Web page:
"Even if, in his heart, he doesn't want whites to become a minority it would be a mistake for him to accept the support of someone who openly opposes that process," Taylor said. "In disavowing me he did exactly the right thing."

Taylor, who also noted then that Trump's disavowal came in "the gentlest possible terms," did not discount the possibility that the Republican frontrunner might say he wants the U.S. to remain majority white — a core tenet of white nationalism, and the reason white nationalists say they support Trump's stance on immigration — after he wins the presidency.

"It's impossible to know how unpopular (or popular) it would be for a politician to say that he preferred that the United States remain majority white," Taylor said. "I think most whites would be quietly delighted to hear someone say it. But the media would shriek so loudly you could hear it on Mars, and that would be the only thing the poor candidate could talk about for the next month. Trump will have plenty of time for that after he's in the White House — if, in fact, that is something he cares about."

Johnson of the American Freedom Party — who says he is personally against building a wall at the border with Mexico due to concern that "it hurts all the animals that can't go back and forth, so why should we hurt the environment because of the vast numbers of Mexicans and Cubans that are coming across the border?" — thinks a President Trump could be lobbied to come more fully on board with the white nationalist immigration agenda.

"He says that he favors immigration from the subcontinent into Silicon Valley because of their good engineering qualities," Johnson said. "And white nationalists are dramatically opposed to that. We want to stop all immigration. So Donald Trump has to be schooled. We have to educate him on that point."

While he doesn't think Trump is yet "in our camp with regards to maintaining the integrity of the founding stock of America," "we're more sanguine about lobbying him than other candidates."

Trump's past repudiations of white nationalists isn't turning away some of America's most extreme elements, either. The American Nazi Party's monthly report in February said an effect of Trump's campaign was to lay the groundwork for "Aryan Activists."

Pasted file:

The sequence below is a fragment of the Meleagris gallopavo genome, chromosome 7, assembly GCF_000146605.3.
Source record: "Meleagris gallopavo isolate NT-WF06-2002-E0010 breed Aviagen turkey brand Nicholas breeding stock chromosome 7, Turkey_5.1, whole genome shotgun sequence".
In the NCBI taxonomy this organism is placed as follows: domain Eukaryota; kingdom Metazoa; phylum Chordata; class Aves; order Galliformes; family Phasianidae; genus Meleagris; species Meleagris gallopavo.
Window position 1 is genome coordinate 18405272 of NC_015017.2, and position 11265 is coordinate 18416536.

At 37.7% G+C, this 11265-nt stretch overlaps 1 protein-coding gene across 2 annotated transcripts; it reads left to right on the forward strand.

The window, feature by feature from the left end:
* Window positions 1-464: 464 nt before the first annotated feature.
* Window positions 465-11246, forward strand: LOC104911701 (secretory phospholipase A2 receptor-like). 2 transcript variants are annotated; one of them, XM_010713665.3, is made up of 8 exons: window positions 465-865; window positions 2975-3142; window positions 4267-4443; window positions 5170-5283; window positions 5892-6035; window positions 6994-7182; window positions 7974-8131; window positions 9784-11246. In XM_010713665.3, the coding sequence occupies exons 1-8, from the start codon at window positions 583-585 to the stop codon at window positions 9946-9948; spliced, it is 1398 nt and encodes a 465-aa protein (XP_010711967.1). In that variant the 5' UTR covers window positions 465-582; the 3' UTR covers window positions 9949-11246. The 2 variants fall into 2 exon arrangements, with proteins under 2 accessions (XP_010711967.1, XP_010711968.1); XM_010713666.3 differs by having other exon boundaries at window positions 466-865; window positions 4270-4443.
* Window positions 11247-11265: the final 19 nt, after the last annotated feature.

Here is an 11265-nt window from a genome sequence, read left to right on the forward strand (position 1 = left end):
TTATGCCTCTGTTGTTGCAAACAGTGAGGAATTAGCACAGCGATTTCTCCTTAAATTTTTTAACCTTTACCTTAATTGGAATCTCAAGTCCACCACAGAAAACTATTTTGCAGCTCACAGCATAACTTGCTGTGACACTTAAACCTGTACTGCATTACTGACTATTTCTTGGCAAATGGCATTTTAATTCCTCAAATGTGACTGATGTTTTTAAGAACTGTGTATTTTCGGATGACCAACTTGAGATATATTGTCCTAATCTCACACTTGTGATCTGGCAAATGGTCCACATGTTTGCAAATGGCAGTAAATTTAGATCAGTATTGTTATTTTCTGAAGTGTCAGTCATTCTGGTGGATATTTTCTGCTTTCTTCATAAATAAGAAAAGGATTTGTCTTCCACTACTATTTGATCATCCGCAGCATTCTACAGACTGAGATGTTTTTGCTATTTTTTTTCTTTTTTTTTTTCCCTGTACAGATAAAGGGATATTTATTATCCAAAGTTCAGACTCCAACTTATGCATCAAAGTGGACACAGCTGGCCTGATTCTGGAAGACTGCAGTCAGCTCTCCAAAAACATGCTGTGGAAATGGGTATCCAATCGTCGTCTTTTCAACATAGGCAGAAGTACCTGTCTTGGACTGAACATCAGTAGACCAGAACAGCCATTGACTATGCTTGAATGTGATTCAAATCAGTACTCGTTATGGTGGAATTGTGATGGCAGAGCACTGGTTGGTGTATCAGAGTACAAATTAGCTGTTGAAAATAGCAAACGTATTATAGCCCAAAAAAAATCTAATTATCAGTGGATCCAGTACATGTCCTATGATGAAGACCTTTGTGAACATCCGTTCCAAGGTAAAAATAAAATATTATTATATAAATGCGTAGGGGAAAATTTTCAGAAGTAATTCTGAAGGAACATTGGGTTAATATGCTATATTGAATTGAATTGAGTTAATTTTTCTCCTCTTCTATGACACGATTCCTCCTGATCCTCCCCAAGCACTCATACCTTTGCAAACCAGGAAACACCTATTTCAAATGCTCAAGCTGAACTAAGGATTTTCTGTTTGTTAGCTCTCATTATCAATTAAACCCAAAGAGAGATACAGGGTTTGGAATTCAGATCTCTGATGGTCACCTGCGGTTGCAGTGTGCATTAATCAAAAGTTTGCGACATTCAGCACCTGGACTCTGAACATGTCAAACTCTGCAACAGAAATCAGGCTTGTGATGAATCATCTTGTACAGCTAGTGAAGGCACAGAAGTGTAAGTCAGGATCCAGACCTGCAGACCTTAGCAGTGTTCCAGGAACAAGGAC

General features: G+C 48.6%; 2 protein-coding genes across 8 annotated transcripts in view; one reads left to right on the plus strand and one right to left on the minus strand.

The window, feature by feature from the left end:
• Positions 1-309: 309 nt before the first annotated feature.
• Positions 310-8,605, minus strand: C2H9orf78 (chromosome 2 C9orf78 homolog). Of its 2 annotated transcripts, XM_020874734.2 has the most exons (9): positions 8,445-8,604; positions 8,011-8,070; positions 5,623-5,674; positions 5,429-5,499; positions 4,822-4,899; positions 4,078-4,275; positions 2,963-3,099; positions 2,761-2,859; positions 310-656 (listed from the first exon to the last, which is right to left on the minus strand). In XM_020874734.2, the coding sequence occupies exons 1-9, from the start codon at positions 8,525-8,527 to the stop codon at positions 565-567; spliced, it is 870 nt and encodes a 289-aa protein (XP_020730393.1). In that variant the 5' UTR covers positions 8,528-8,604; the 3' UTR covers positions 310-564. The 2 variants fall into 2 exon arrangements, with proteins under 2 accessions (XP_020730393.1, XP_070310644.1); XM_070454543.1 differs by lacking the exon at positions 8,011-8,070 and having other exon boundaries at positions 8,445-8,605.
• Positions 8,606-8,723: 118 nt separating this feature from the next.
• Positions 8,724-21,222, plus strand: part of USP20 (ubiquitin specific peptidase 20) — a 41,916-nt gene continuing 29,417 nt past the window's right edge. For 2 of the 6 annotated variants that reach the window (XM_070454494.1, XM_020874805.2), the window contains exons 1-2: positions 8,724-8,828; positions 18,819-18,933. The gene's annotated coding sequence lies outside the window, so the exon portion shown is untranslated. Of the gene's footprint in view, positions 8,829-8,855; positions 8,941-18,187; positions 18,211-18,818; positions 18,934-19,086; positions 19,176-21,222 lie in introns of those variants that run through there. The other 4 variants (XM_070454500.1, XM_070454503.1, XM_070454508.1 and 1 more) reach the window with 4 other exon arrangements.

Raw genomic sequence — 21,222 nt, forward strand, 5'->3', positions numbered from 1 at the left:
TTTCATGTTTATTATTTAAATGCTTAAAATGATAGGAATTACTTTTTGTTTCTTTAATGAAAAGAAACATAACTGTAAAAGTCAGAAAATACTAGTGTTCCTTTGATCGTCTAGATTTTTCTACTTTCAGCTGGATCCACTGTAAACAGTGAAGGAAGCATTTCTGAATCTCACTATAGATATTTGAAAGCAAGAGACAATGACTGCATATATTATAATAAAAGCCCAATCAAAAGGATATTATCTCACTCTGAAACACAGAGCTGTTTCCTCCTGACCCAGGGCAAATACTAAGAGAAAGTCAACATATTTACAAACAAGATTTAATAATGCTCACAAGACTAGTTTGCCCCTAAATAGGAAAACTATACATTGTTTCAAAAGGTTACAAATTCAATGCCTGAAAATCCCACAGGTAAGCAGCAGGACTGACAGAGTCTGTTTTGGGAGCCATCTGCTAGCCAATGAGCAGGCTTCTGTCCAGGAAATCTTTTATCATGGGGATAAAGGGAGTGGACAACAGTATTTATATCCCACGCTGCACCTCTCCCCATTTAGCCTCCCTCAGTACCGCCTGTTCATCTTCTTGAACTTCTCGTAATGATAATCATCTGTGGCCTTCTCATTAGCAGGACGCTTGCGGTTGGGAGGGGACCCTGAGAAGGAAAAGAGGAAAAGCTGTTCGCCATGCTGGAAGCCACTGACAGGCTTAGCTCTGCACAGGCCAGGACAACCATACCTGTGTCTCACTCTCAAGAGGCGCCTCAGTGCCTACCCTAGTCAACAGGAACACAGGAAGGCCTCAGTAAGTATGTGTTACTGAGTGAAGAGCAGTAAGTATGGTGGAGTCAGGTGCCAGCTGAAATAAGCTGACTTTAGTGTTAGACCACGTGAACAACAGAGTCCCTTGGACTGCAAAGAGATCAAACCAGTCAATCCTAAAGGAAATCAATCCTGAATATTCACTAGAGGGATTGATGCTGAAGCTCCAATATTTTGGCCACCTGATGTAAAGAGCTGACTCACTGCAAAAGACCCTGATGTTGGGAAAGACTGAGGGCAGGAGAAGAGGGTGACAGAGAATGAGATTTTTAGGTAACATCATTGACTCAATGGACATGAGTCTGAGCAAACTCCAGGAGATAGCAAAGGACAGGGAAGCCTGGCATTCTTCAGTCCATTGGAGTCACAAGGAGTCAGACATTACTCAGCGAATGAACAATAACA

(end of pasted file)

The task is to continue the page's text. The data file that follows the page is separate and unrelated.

"Comrades, I feel that 2016 will be a wonderful year of opportunity for Aryan Activists, what with all of these White folks coming out of the woodwork, and feeling empowered by Donald Trump's explosive un-PC statements," wrote Rocky Suhayda, the head of the American Nazi Party. "Trump's rallies have PROVEN that out there is a HUGE percentage of White men AND women who WE can tap into, IF we operate carefully and intelligently."

"And IF he wins, which is a real possibility, these MILLIONS of empowered, un-PC White people will STILL exist - and IF he loses, they will STILL be in EXISTENCE...we need to get off of our duffs and REACH, EDUCATE and ORGANIZE a fair amount of them asap!"

The Daily Stormer's Anglin, meanwhile, argued that, though Trump probably does not agree with Duke on some things, such as "the Jewish issue," he is more extreme in other ways.

"Trump's rhetoric is a lot more hardcore on immigration and especially on Moslems [sic], though this is basically a stylistic issue rather than an ideological one," Anglin said in an email. "Duke is soft-spoken in his presentation, Trump is much more incendiary."

Though Duke said he does not know where Trump truly stands ideologically, he contended that the billionaire has shown a "natural affinity for the heritage in our country" and in Europe.

"He's the only candidate that's there to speak out against the absolute destruction of Merkel and Germany," Duke said. "And he's talked about the fact that Europe is being destroyed, literally, and it doesn't look like Europe anymore."

"And so I don't think — I don't think there's a racist bone in his body. Of course, I don't think there's one in mine either."